Archive for February, 2009

If I Grow Up by Todd Strasser

strasserViolent death in the projects is a fact of life – as real as poverty, teen pregnancy,  school drop outs, crime, hunger, gangs and hopelessness.   DeShawn knows the circumstances of his life – where he lives, where he goes to school, his family – stack the odds against him finishing school let alone living to see his 21st birthday .  As smart as he is and as determined as he can be, DeShawn’s choices eventually come down to what gives him the best chance of survival in his environment.

Strasser presents realistic characters struggling with bleak circumstances in which gangs and violence trump aspiration and independence.  A book that begins with a dead infant thrown from the 15th floor as an act of gang revenge is going to be an unsettling read, and IF I GROW UP delivers relentlessly.  DeShawn’s story is tragically familiar and despairingly sad.

Strasser was inspired to write IF I GROW UP after visiting a school in an impoverished urban neighborhood.  The students were disruptive and belligerent during his presentation.   Later he wrote:
And, perhaps they had a point. How much relevance do the messages “Keep trying and never give up,” and “be the best reader and writer you can be,” have in a world where more than half your classmates won’t even finish high school? Where a quarter of your friends will be dead by the age of 30, and another quarter will be in prison? Were the majority of kids not interested because they already knew that what I was saying would be utterly and completely irrelevant to their lives?

Like the HBO series, THE WIRE, this book is neither a cautionary tale nor a story that offers solutions.  It is a reflection of a reality that is impossible for youth to navigate with hope alone.
John S.    WLS

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February 26, 2009 at 5:56 pm Leave a comment

Days of Little Texas by R.A. Nelson (pub. 7/09)

texas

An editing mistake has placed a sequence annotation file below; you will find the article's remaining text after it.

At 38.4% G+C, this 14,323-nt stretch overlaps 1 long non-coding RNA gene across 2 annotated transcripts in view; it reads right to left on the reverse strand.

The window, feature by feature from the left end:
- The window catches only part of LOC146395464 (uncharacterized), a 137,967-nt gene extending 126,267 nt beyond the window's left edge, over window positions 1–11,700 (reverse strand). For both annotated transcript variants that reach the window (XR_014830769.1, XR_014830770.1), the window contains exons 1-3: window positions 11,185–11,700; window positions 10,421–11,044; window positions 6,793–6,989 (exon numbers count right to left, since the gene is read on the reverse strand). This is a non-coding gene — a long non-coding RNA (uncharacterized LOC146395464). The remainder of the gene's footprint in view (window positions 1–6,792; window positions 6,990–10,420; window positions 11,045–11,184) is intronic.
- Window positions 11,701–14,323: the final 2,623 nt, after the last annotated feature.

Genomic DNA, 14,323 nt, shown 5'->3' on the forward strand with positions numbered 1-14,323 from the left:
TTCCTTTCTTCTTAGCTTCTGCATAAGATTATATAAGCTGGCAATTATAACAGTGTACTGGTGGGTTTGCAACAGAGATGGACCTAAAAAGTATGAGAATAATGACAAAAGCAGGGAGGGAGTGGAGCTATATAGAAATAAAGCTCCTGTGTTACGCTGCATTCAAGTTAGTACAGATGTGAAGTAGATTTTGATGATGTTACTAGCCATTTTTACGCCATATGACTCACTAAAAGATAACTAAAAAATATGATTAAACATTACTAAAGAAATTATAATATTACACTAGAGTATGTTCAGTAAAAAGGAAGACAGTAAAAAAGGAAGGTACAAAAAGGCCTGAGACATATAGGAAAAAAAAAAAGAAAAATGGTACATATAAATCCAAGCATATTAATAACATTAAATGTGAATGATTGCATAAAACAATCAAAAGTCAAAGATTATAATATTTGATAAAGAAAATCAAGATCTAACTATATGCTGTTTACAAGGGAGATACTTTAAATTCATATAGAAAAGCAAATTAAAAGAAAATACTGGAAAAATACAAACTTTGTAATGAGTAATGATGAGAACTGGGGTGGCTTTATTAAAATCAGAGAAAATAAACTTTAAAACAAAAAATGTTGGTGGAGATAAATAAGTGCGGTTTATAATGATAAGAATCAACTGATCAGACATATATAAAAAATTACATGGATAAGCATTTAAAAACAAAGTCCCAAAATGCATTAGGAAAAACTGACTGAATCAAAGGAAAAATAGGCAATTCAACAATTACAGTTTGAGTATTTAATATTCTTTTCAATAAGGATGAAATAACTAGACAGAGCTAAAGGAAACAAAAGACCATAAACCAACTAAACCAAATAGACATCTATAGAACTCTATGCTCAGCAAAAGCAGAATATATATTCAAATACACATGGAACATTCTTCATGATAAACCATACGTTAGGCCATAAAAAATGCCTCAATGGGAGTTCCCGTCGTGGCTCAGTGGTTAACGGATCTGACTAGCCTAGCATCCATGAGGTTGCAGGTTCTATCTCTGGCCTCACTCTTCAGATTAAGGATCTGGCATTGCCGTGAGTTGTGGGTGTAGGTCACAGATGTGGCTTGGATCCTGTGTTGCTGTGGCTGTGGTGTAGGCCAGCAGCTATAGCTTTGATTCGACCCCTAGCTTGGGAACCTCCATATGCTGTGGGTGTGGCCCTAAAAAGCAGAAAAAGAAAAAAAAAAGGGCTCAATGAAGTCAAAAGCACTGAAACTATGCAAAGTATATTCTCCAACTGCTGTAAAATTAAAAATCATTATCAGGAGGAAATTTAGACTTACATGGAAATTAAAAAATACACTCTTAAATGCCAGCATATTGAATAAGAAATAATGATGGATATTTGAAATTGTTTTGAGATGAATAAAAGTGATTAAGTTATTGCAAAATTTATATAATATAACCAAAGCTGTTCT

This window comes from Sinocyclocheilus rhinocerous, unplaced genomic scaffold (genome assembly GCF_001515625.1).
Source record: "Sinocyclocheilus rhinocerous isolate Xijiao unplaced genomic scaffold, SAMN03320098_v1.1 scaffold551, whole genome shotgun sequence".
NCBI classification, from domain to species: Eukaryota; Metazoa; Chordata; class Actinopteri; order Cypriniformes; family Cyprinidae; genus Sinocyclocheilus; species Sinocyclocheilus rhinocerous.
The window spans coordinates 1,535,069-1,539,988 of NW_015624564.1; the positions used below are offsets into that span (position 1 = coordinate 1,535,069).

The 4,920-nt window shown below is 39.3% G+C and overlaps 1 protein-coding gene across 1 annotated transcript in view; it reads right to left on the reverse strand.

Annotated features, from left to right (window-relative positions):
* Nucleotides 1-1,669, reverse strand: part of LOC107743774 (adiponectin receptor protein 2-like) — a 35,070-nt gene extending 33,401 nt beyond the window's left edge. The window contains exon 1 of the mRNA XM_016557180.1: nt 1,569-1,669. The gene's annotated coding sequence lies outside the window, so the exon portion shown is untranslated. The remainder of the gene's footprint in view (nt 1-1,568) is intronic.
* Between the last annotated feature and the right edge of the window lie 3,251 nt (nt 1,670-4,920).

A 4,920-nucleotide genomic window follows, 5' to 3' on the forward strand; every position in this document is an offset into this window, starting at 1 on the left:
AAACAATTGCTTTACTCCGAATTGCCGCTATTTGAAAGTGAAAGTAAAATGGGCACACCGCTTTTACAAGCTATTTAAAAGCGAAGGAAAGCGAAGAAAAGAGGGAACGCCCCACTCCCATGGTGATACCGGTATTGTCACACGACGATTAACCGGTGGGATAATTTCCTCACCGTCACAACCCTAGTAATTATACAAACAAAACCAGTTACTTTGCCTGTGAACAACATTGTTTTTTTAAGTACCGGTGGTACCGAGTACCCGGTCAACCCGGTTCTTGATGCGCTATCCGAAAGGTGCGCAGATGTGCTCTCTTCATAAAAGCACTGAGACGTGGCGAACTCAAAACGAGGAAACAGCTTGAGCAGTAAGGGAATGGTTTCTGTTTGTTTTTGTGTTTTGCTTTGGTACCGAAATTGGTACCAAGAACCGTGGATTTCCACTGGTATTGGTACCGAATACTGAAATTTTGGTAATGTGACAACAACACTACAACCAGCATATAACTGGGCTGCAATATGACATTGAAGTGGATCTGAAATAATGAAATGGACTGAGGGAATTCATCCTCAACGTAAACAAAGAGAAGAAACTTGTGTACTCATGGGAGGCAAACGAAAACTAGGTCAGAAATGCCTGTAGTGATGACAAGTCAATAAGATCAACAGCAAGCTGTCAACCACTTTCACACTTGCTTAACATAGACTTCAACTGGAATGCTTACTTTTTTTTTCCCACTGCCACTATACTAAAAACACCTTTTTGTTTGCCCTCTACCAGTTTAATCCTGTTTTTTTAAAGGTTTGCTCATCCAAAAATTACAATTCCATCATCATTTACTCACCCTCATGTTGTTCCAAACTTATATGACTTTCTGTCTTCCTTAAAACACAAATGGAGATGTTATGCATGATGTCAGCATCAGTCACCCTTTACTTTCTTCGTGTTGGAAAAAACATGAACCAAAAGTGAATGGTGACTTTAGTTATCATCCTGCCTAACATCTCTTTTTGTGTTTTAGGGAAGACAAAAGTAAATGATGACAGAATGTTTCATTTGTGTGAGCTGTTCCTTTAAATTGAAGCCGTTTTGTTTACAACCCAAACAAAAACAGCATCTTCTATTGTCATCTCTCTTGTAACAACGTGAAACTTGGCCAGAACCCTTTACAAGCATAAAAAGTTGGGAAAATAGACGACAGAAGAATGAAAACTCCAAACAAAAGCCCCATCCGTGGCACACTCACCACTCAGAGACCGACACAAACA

Sixteen-year-old Ronald Earl is an evangelical preacher who goes from town to town to heal and inspire crowds. He is the adopted son of Miss Wanda Joy, her elderly husband, Sugar Tom, and a close African-American friend named Certain Certain. At one meeting, Ronald tries to heal a young girl Lucy. Something goes awry and he fails. But, Lucy reappears to him as a spirit. She leaves a metal bar with the words “I love you” on it. The evangelical group goes to an old slave plantation for a revival meeting where many strange occurrences abound, including a midnight run through a tremendous storm where Lucy and Ronald canoe to an island and see a huge, 200-year-old gnarled tree covered with manacles and chains. Lucy, even though a spirit from the other side, has enough physicality for Ronald to fondle and kiss. Even before Lucy appears, Ronald has his first sexual encounter with the wife of the plantation owner. The experience makes him doubt his vocation and he regards himself as a sinner. Certain Certain strengthens Ronald’s faith by giving him his own valued totem, a slave tag to keep him safe from Satan and other temptations. Nelson mixes the fervor of evangelical preaching with heavy doses of ghostly contact and the stirrings of a young man. The result is a mishmash of religious convictions, an attempt to settle guilt over the curse of slavery, and a handful of underdeveloped characters that seem to have come from an earlier time, though the book is set in the present. Evoking Satan, snatching souls, discussing heaven and hell, are anachronisms to a modern reader. This book fails to make these issues relevant. Not recommended.